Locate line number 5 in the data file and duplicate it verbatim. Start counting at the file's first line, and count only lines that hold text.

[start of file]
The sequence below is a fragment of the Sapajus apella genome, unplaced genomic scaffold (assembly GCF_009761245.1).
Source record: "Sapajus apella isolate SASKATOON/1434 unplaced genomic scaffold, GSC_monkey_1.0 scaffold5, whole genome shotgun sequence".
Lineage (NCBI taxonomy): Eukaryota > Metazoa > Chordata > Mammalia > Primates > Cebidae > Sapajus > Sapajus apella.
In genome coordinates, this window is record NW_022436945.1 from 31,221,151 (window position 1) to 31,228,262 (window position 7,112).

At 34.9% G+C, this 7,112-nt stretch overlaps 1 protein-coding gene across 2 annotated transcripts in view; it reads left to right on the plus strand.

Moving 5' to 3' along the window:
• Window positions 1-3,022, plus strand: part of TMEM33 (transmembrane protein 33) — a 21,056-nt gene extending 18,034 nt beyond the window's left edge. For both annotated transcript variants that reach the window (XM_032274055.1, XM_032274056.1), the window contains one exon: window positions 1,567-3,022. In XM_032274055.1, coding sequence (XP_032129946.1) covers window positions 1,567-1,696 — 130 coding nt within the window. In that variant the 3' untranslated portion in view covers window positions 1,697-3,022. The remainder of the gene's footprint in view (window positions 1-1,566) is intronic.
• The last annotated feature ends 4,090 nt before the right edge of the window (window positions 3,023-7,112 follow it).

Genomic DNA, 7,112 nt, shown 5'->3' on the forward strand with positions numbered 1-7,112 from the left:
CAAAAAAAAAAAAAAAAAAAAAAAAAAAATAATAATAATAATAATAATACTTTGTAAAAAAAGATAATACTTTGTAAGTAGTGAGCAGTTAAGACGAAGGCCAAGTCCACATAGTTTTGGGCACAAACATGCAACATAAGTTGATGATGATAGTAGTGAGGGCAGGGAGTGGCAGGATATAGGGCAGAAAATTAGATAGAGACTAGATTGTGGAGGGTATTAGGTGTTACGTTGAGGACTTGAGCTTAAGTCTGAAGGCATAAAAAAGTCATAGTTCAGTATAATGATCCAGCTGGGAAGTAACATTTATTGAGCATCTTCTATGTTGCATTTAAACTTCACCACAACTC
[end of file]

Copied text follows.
At 34.9% G+C, this 7,112-nt stretch overlaps 1 protein-coding gene across 2 annotated transcripts in view; it reads left to right on the plus strand.